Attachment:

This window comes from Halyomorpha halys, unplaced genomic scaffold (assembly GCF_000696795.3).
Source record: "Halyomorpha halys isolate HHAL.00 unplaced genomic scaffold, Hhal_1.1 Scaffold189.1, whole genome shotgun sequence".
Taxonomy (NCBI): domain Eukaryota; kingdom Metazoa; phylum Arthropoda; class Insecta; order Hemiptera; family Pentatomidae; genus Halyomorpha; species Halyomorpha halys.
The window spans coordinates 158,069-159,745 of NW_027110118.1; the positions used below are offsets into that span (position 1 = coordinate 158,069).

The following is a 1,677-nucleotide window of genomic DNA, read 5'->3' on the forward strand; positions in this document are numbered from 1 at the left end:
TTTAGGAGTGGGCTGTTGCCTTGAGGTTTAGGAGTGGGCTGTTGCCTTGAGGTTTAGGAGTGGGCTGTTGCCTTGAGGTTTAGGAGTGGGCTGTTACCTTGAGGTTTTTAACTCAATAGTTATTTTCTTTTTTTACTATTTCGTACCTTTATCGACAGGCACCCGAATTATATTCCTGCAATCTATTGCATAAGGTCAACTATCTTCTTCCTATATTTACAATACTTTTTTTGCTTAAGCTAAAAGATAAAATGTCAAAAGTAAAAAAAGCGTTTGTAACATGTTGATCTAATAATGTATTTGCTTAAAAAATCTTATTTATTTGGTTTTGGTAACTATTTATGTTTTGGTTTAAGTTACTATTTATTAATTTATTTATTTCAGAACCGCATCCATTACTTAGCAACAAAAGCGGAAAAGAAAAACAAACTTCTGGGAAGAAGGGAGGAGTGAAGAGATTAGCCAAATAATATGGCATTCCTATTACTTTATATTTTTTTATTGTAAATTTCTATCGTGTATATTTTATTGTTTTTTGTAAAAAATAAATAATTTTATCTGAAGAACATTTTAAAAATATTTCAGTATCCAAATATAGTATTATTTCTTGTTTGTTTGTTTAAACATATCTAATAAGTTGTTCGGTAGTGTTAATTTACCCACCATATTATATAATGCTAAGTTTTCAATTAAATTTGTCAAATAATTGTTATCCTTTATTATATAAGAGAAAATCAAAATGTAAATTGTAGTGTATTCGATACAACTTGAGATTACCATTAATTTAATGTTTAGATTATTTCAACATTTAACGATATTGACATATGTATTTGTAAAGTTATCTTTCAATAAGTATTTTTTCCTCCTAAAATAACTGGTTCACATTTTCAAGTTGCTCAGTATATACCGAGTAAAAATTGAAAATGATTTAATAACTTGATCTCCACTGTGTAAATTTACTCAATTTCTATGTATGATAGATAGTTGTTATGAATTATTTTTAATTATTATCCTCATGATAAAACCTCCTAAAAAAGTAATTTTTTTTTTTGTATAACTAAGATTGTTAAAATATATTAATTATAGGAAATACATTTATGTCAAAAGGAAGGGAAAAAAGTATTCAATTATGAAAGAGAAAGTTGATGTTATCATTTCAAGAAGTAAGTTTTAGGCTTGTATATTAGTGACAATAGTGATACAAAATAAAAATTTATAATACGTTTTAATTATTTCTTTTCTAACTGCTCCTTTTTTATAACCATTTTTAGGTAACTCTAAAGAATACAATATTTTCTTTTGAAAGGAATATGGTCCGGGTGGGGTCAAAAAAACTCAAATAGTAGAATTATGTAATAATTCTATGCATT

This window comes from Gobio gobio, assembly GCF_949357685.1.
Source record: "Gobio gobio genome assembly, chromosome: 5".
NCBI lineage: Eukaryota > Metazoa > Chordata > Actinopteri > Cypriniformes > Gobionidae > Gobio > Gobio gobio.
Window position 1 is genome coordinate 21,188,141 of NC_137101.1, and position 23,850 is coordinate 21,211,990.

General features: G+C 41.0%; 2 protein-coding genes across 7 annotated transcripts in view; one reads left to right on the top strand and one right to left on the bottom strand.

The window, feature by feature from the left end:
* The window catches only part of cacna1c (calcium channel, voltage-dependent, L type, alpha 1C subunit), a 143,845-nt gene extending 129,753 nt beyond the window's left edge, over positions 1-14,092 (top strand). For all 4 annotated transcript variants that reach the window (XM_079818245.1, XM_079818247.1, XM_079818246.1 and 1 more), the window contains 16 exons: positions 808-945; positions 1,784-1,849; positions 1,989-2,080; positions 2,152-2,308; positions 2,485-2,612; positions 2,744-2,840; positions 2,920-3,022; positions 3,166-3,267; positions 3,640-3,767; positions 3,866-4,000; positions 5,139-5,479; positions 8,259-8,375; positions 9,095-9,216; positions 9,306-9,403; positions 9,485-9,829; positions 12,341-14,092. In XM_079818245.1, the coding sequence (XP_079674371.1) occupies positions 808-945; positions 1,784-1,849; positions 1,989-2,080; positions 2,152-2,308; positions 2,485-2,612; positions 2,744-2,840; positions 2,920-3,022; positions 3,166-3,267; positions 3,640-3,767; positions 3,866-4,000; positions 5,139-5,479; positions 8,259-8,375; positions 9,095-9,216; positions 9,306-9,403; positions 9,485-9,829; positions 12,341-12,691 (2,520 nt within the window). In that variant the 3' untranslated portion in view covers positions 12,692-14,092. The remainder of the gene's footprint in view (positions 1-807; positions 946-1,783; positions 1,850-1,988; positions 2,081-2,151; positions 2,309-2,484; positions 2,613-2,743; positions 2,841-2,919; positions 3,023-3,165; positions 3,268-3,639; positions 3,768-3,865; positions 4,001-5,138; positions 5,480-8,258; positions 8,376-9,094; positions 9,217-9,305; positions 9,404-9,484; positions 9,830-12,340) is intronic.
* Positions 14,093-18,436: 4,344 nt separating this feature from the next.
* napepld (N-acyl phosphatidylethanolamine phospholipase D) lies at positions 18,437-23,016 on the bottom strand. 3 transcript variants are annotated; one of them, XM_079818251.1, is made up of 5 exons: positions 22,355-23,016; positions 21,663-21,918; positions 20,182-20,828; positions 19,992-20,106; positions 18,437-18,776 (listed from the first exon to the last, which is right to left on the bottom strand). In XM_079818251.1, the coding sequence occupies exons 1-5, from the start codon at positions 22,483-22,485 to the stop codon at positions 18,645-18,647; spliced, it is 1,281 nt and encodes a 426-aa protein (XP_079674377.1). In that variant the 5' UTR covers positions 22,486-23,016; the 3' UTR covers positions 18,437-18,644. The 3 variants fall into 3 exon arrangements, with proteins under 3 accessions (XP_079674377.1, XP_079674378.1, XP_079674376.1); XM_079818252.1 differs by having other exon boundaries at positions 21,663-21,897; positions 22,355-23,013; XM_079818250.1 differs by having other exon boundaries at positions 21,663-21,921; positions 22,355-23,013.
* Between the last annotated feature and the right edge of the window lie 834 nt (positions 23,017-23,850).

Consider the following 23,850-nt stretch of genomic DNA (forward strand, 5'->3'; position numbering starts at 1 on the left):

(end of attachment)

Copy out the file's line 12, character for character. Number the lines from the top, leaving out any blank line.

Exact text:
The window, feature by feature from the left end: